Crotalaria from the Greek 'crotalon' meaning a rattle, castanet, referring to the sound the dried seed pods make when shaken. Eremaea from the Greek 'eremaios' a poetic word for solitary, referring to the flowers being terminal on shoots.
Distribution and status
Found in the north-east corner of South Australia growing in sandy soil. Also found Northern Territory, Queensland and New South Wales. Native. Common in South Australia. Common in the other States.
Herbarium regions: Lake Eyre, Gairdner-Torrens, Flinders Ranges, Eastern
NRM region: South Australian Arid Lands
AVH map: SA distribution map (external link)
Soft wooded shrubs to 1 m high; densely grey-tomentose. Leaflets commonly oblong, 1 or often 3, the laterals if present reduced and sometimes very small or, if approaching the terminal in shape, very rarely more than half its length; all rather thin, not obviously wrinkled on drying; densely to sparsely pubescent but always with some hairs on the upper surface, the hairs appressed to spreading and usually denser below than above. Flowers loosely spaced in terminal racemes with yellow pea-flowers. Flowering mainly between August and September. This subspecies differs from Crotalaria eremaea ssp. strehlowii by being hairy. Fruits are pale brown narrow-obovate pod to 30 mm long and 7 mm. Seeds are orange renform seed to 6 mm long and 3 mm wide with a smooth surface. Seed embryo type is bent.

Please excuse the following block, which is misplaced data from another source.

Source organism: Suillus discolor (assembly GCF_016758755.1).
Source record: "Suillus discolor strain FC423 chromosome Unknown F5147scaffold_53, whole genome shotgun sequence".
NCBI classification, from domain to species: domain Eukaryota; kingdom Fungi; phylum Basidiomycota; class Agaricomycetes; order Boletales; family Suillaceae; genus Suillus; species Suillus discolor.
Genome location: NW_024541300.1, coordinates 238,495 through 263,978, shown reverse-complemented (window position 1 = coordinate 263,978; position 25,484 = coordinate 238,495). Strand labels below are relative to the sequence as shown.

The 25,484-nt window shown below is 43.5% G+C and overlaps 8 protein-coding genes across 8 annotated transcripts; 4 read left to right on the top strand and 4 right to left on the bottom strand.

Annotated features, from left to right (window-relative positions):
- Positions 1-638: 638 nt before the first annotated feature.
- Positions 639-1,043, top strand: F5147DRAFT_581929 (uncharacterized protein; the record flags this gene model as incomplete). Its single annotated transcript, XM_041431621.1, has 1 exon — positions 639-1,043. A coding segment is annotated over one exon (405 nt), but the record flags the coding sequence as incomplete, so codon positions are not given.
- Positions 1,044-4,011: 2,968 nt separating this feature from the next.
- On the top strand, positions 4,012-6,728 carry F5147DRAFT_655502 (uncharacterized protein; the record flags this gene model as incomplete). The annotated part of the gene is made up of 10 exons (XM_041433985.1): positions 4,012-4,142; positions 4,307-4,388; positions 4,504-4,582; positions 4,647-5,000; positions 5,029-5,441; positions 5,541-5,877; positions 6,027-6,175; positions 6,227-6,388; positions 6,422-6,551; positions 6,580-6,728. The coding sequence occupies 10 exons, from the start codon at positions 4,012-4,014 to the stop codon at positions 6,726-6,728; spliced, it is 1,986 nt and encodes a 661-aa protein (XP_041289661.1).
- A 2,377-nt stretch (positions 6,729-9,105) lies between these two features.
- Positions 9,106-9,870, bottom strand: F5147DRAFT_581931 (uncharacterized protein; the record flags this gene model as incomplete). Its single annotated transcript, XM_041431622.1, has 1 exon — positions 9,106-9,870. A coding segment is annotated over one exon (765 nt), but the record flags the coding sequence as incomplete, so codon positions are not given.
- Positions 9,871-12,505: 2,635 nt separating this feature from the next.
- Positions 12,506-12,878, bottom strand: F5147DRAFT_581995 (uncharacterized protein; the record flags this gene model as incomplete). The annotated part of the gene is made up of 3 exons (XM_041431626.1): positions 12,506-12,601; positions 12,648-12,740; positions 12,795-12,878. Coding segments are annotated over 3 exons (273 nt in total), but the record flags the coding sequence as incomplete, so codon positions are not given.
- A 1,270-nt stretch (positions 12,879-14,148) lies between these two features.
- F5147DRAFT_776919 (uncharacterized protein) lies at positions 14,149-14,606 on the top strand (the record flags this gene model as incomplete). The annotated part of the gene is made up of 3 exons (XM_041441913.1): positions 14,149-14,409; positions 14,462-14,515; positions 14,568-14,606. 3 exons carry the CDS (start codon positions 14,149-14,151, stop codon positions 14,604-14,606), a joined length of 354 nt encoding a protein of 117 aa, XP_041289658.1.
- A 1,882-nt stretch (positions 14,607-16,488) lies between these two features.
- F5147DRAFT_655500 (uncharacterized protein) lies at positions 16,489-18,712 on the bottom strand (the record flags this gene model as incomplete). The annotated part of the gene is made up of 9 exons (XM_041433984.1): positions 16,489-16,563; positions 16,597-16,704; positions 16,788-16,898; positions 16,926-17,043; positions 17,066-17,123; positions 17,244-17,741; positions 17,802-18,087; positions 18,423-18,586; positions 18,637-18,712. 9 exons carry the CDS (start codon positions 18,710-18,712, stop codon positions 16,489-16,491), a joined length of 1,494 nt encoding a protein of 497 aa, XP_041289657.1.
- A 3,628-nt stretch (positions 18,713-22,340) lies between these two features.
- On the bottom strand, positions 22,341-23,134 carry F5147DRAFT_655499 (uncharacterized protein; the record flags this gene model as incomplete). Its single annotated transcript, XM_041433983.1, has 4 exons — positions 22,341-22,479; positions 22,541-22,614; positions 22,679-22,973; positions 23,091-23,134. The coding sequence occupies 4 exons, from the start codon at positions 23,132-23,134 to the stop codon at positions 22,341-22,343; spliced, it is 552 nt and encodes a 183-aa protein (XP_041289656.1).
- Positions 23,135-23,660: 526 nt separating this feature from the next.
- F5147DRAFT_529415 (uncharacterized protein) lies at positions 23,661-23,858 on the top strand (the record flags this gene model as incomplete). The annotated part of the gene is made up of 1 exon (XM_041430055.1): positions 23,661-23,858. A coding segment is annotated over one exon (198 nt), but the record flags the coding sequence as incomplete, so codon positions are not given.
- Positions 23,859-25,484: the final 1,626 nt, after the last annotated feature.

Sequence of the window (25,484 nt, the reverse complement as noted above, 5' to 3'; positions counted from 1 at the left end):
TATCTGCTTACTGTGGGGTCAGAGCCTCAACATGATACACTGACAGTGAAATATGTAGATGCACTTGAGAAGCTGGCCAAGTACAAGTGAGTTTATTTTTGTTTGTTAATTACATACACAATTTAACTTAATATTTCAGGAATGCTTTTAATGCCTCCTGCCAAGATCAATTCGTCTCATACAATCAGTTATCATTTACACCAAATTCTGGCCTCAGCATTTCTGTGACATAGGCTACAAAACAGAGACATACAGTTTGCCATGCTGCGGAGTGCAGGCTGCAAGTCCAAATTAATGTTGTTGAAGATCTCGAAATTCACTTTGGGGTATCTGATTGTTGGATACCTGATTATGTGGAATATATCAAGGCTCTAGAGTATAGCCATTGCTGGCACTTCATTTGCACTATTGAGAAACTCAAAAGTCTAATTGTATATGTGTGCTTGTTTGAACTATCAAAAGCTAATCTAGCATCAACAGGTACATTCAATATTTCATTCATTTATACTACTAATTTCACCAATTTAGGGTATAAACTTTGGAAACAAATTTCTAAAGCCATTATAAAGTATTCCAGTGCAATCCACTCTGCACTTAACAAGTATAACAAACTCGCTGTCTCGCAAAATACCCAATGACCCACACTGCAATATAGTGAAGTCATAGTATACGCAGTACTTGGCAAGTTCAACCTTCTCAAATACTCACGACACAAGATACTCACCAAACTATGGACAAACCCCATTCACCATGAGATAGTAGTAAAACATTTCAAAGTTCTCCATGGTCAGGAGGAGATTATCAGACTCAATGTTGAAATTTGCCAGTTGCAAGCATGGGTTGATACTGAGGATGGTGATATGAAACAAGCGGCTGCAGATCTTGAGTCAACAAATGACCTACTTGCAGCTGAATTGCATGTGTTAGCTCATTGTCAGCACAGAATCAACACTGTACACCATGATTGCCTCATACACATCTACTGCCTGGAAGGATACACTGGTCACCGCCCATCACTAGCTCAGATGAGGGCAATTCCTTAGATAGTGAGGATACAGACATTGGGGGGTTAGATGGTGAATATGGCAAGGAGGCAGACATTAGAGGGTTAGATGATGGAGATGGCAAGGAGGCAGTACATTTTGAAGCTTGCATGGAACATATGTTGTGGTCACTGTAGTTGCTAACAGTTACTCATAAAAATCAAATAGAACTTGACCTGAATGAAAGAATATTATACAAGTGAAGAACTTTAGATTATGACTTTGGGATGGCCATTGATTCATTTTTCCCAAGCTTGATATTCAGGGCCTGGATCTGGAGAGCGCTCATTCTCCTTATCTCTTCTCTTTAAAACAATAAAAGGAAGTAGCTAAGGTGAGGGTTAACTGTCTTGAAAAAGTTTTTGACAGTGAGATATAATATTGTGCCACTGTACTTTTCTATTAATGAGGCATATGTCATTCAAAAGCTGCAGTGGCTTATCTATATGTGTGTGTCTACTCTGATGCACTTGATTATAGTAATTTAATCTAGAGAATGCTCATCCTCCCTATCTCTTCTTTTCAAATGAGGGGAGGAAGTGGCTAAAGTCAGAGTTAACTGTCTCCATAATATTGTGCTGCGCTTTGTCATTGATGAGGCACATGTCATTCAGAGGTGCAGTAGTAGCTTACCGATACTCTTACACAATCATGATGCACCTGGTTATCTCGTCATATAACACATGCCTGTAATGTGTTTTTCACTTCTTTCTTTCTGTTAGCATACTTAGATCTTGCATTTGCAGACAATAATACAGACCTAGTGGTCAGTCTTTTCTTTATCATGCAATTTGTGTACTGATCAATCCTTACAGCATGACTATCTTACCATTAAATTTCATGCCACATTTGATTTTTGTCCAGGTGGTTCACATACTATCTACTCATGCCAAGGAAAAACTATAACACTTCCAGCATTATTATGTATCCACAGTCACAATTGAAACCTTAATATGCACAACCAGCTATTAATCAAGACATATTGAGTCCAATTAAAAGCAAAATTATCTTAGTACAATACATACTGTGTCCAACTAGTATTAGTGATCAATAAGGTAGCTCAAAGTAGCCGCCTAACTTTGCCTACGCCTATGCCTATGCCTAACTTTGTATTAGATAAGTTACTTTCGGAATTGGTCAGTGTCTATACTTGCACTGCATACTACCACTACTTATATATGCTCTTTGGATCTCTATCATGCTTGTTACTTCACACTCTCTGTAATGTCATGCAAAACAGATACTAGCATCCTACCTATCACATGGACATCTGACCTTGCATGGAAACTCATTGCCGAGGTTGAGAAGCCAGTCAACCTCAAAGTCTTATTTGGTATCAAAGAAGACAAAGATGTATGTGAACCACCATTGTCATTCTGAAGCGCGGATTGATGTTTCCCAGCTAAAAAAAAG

Seed collection and propagation
Collect seeds between September and November. Collect mature pods, those that are fat, turning brown and contain hard seeds. Place the pods in a tray and leave to dry for one to two weeks. Then use a rubber bung to rub the pods or break the pods open with your fingers to dislodge the seeds. Use a sieve to separate the unwanted material. Store the seeds with a desiccant such as dried silica beads or dry rice, in an air tight container in a cool and dry place. From one collection, the seed viability was high, at 95%. This species has physical dormancy that needs to be overcome for the seed to germinate (e.g. nicking or softening the seed coat).
|Location||No. of seeds|
|2,000 (48.8 g)|
1,950 (48 g)